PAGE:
‘Mother,’ he insisted. ‘What’s going on? Are we moving?’
‘Come downstairs with me,’ said Mother, leading the way towards the large dining room where the Fury had been to dinner the week before. ‘We’ll talk down there.’
Bruno ran downstairs and even passed her out on the staircase so that he was waiting in the dining room when she arrived. He looked at her without saying anything for a moment and thought to himself that she couldn’t have applied her make-up correctly that morning because the rims of her eyes were more red than usual, like his own after he’d been causing chaos and got into trouble and ended up crying.
‘Now, you don’t have to worry, Bruno,’ said Mother, sitting down in the chair where the beautiful blonde woman who had come to dinner with the Fury had sat and waved at him when Father closed the doors. ‘In fact if anything it’s going to be a great adventure.’
‘What is?’ he asked. ‘Am I being sent away?’
‘No, not just you,’ she said, looking as if she might smile for a moment but thinking better of it. ‘We all are. Your father and I, Gretel and you. All four of us.’
Bruno thought about this and frowned. He wasn’t particularly bothered if Gretel was being sent away because she was a Hopeless Case and caused nothing but trouble for him. But it seemed a little unfair that they all had to go with her.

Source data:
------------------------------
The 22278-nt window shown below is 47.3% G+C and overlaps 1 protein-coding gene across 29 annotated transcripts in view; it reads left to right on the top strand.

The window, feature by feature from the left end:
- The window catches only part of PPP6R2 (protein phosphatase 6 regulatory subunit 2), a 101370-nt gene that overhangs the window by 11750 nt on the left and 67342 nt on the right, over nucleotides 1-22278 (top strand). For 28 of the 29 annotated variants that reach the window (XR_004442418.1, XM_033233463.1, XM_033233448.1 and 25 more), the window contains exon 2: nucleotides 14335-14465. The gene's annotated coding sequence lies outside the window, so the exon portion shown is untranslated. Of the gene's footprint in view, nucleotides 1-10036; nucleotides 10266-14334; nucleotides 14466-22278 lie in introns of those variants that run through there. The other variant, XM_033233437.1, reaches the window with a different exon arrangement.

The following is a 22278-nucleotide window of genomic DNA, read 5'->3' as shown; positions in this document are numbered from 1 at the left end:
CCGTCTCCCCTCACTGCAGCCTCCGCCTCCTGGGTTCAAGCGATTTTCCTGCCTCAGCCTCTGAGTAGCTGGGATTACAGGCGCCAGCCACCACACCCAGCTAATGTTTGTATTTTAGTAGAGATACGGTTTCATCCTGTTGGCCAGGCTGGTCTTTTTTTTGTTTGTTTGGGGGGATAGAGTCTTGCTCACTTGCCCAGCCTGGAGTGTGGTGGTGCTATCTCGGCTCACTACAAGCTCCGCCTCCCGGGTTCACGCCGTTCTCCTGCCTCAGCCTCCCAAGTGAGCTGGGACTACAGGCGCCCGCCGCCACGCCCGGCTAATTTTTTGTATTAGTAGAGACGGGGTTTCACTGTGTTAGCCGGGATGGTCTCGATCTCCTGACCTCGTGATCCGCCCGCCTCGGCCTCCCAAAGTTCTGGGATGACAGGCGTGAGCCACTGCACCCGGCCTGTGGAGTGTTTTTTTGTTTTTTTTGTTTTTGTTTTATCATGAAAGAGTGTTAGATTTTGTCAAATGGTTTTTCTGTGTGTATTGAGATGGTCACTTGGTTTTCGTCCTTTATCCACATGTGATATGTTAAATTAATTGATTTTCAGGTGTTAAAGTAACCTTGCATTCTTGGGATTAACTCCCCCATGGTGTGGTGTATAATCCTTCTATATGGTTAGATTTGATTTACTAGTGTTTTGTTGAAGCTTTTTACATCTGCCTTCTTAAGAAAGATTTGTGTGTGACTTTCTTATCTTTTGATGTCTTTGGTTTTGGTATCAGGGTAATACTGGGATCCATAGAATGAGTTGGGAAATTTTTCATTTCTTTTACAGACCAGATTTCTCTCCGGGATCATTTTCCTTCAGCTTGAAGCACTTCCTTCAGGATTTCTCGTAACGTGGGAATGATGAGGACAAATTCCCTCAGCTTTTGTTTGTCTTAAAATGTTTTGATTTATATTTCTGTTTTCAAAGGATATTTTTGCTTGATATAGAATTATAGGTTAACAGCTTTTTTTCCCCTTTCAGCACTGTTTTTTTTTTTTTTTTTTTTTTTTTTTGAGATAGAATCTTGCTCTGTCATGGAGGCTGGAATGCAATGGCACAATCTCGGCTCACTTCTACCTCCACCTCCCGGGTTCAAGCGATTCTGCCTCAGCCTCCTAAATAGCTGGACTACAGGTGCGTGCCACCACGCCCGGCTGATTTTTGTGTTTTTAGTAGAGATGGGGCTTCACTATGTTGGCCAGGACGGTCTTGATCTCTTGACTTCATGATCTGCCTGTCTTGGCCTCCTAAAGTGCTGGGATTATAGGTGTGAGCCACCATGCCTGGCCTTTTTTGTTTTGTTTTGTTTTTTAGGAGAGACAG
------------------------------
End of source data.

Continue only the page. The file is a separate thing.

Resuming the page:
‘But where?’ he asked. ‘Where are we going exactly? Why can’t we stay here?’
‘Your father’s job,’ explained Mother. ‘You know how important it is, don’t you?’
‘Yes, of course,’ said Bruno, nodding his head, because there were always so many visitors to the house – men in fantastic uniforms, women with typewriters that he had to keep his mucky hands off – and they were always very polite to Father and told each other that he was a man to watch and that the Fury had big things in mind for him.
‘Well, sometimes when someone is very important,’ continued Mother, ‘the man who employs him asks him to go somewhere else because there’s a very special job that needs doing there.’
‘What kind of job?’ asked Bruno, because if he was honest with himself – which he always tried to be – he wasn’t entirely sure what job Father did.
In school they had talked about their fathers one day and Karl had said that his father was a greengrocer, which Bruno knew to be true because he ran the greengrocer’s shop in the centre of town. And Daniel had said that his father was a teacher, which Bruno knew to be true because he taught the big boys who it was always wise to steer clear of. And Martin had said that his father was a chef, which Bruno knew to be true because he sometimes collected Martin from school and when he did he always wore a white smock and a tartan apron, as if he’d just stepped out of his kitchen.